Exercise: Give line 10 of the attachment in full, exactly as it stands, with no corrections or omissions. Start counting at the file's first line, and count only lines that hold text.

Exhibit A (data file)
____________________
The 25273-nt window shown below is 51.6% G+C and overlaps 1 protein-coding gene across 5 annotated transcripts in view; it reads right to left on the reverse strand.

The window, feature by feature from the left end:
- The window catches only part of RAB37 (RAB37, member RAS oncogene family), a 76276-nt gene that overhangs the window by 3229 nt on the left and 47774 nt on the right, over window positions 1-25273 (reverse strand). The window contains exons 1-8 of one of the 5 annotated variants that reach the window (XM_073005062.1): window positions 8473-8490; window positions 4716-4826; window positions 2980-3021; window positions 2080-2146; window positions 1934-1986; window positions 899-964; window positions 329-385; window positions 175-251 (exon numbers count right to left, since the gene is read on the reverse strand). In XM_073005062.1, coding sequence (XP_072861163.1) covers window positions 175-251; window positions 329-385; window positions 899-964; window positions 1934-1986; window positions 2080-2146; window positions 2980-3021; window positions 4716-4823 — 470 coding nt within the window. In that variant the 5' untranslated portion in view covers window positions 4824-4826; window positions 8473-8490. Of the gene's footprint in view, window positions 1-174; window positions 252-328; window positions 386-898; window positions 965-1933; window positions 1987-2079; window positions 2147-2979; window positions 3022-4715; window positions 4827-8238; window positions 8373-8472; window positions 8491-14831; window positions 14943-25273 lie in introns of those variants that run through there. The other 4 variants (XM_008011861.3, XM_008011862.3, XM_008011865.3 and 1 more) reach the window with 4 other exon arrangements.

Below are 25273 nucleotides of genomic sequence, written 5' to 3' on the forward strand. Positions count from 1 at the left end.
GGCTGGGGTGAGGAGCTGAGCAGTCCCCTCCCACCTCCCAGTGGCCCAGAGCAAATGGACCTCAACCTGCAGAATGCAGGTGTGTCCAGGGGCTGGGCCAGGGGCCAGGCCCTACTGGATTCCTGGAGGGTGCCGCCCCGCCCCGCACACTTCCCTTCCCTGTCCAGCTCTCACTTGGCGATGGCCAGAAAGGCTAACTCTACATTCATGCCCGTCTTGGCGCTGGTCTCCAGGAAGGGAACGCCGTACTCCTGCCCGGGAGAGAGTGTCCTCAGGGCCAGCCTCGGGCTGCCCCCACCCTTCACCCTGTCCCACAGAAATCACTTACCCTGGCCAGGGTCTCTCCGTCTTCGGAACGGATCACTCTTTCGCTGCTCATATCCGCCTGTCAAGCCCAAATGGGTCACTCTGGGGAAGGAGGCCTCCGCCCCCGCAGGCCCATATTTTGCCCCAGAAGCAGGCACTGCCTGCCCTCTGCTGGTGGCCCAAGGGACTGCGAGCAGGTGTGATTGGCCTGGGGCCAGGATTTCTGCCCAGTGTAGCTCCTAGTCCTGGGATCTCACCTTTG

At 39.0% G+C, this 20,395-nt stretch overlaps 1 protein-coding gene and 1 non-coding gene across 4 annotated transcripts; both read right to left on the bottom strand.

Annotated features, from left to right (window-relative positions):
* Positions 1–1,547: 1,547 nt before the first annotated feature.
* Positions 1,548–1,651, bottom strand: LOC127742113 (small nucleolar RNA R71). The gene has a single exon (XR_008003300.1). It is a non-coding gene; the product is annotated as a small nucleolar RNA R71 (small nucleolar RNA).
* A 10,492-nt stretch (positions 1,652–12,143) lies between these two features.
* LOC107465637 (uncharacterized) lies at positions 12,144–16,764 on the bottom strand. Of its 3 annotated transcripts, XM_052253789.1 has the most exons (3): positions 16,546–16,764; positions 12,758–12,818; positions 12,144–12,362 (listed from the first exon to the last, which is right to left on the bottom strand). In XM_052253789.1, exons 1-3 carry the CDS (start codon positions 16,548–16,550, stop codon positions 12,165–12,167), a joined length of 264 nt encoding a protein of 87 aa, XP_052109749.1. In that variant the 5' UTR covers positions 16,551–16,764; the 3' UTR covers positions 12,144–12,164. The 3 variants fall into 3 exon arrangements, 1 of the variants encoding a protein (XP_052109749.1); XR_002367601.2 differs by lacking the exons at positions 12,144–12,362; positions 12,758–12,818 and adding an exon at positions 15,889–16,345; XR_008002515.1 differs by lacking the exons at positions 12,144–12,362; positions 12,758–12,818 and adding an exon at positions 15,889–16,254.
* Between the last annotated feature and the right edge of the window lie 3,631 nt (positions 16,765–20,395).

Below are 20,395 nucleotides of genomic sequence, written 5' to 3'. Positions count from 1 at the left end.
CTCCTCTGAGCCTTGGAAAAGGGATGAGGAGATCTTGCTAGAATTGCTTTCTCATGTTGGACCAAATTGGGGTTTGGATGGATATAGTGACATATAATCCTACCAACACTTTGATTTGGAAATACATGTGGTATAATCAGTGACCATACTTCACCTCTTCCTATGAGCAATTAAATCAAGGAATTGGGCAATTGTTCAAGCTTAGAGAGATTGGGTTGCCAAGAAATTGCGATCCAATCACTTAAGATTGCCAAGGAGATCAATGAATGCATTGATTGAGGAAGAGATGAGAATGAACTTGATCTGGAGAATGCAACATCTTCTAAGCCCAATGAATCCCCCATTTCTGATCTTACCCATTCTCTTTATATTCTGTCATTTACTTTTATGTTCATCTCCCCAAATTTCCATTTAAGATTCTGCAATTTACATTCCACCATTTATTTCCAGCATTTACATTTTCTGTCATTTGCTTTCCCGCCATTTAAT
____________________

* A 10,492-nt stretch (positions 1,652–12,143) lies between these two features.